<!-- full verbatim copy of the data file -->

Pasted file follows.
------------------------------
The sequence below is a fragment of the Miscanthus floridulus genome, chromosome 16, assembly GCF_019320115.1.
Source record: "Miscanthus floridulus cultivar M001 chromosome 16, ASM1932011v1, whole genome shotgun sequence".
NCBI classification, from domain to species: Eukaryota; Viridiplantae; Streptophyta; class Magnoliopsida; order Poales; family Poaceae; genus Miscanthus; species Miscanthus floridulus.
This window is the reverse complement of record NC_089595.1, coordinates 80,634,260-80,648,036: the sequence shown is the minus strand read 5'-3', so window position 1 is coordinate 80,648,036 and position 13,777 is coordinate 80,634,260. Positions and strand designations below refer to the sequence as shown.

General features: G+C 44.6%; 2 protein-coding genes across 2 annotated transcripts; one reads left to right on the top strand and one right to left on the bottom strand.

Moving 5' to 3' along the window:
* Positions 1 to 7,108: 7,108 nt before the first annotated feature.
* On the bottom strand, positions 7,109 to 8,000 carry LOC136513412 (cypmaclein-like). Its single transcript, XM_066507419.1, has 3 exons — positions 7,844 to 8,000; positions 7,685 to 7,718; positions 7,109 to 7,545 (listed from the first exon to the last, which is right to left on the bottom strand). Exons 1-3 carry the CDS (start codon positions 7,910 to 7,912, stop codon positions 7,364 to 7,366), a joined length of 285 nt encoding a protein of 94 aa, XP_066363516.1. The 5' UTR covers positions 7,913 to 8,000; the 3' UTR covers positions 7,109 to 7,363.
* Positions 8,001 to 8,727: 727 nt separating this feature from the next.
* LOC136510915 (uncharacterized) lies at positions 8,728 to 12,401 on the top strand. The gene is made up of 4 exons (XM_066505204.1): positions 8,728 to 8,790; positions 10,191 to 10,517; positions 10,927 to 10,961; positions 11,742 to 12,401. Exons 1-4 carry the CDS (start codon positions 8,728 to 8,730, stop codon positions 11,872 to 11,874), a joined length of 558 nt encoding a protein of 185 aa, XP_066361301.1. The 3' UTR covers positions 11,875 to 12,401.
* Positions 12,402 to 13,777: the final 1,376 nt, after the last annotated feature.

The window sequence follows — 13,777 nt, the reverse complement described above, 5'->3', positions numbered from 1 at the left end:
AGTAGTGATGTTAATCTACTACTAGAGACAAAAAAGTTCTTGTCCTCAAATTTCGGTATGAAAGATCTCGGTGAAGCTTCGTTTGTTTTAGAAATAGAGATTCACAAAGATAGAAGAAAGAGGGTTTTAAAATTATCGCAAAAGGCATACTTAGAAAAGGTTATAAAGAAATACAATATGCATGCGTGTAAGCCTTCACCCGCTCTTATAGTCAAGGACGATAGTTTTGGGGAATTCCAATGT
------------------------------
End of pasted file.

The sequence below is a fragment of the Miscanthus floridulus genome, chromosome 16, assembly GCF_019320115.1.
Source record: "Miscanthus floridulus cultivar M001 chromosome 16, ASM1932011v1, whole genome shotgun sequence".
NCBI classification, from domain to species: Eukaryota; Viridiplantae; Streptophyta; class Magnoliopsida; order Poales; family Poaceae; genus Miscanthus; species Miscanthus floridulus.
This window is the reverse complement of record NC_089595.1, coordinates 80,634,260-80,648,036: the sequence shown is the minus strand read 5'-3', so window position 1 is coordinate 80,648,036 and position 13,777 is coordinate 80,634,260. Positions and strand designations below refer to the sequence as shown.

General features: G+C 44.6%; 2 protein-coding genes across 2 annotated transcripts; one reads left to right on the top strand and one right to left on the bottom strand.

Moving 5' to 3' along the window:
* Positions 1 to 7,108: 7,108 nt before the first annotated feature.
* On the bottom strand, positions 7,109 to 8,000 carry LOC136513412 (cypmaclein-like). Its single transcript, XM_066507419.1, has 3 exons — positions 7,844 to 8,000; positions 7,685 to 7,718; positions 7,109 to 7,545 (listed from the first exon to the last, which is right to left on the bottom strand). Exons 1-3 carry the CDS (start codon positions 7,910 to 7,912, stop codon positions 7,364 to 7,366), a joined length of 285 nt encoding a protein of 94 aa, XP_066363516.1. The 5' UTR covers positions 7,913 to 8,000; the 3' UTR covers positions 7,109 to 7,363.
* Positions 8,001 to 8,727: 727 nt separating this feature from the next.
* LOC136510915 (uncharacterized) lies at positions 8,728 to 12,401 on the top strand. The gene is made up of 4 exons (XM_066505204.1): positions 8,728 to 8,790; positions 10,191 to 10,517; positions 10,927 to 10,961; positions 11,742 to 12,401. Exons 1-4 carry the CDS (start codon positions 8,728 to 8,730, stop codon positions 11,872 to 11,874), a joined length of 558 nt encoding a protein of 185 aa, XP_066361301.1. The 3' UTR covers positions 11,875 to 12,401.
* Positions 12,402 to 13,777: the final 1,376 nt, after the last annotated feature.

The window sequence follows — 13,777 nt, the reverse complement described above, 5'->3', positions numbered from 1 at the left end:
AGTAGTGATGTTAATCTACTACTAGAGACAAAAAAGTTCTTGTCCTCAAATTTCGGTATGAAAGATCTCGGTGAAGCTTCGTTTGTTTTAGAAATAGAGATTCACAAAGATAGAAGAAAGAGGGTTTTAAAATTATCGCAAAAGGCATACTTAGAAAAGGTTATAAAGAAATACAATATGCATGCGTGTAAGCCTTCACCCGCTCTTATAGTCAAGGACGATAGTTTTGGGGAATTCCAATGT